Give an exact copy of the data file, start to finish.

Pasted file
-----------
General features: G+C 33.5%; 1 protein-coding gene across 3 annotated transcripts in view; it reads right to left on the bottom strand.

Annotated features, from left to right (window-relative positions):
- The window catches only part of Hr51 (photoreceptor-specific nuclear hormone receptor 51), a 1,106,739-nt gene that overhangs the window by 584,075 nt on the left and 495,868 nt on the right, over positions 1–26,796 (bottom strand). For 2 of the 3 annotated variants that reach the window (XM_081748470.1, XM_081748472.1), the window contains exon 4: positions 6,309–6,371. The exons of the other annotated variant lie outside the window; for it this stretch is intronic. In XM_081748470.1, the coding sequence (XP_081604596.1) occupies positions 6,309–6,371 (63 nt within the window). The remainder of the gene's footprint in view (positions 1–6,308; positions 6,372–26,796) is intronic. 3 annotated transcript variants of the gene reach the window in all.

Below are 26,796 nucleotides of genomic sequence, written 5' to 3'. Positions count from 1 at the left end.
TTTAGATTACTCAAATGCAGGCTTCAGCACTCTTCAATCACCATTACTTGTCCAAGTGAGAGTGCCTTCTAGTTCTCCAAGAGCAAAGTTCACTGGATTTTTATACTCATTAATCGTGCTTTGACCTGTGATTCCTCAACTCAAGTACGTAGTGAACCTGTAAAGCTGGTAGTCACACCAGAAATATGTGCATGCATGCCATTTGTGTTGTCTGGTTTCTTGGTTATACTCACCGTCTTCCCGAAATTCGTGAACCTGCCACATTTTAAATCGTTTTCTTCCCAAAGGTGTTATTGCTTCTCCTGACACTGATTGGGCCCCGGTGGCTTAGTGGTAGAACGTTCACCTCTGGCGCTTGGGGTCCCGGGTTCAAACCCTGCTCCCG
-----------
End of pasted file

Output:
General features: G+C 33.5%; 1 protein-coding gene across 3 annotated transcripts in view; it reads right to left on the bottom strand.

Annotated features, from left to right (window-relative positions):
- The window catches only part of Hr51 (photoreceptor-specific nuclear hormone receptor 51), a 1,106,739-nt gene that overhangs the window by 584,075 nt on the left and 495,868 nt on the right, over positions 1–26,796 (bottom strand). For 2 of the 3 annotated variants that reach the window (XM_081748470.1, XM_081748472.1), the window contains exon 4: positions 6,309–6,371. The exons of the other annotated variant lie outside the window; for it this stretch is intronic. In XM_081748470.1, the coding sequence (XP_081604596.1) occupies positions 6,309–6,371 (63 nt within the window). The remainder of the gene's footprint in view (positions 1–6,308; positions 6,372–26,796) is intronic. 3 annotated transcript variants of the gene reach the window in all.

Below are 26,796 nucleotides of genomic sequence, written 5' to 3'. Positions count from 1 at the left end.
TTTAGATTACTCAAATGCAGGCTTCAGCACTCTTCAATCACCATTACTTGTCCAAGTGAGAGTGCCTTCTAGTTCTCCAAGAGCAAAGTTCACTGGATTTTTATACTCATTAATCGTGCTTTGACCTGTGATTCCTCAACTCAAGTACGTAGTGAACCTGTAAAGCTGGTAGTCACACCAGAAATATGTGCATGCATGCCATTTGTGTTGTCTGGTTTCTTGGTTATACTCACCGTCTTCCCGAAATTCGTGAACCTGCCACATTTTAAATCGTTTTCTTCCCAAAGGTGTTATTGCTTCTCCTGACACTGATTGGGCCCCGGTGGCTTAGTGGTAGAACGTTCACCTCTGGCGCTTGGGGTCCCGGGTTCAAACCCTGCTCCCG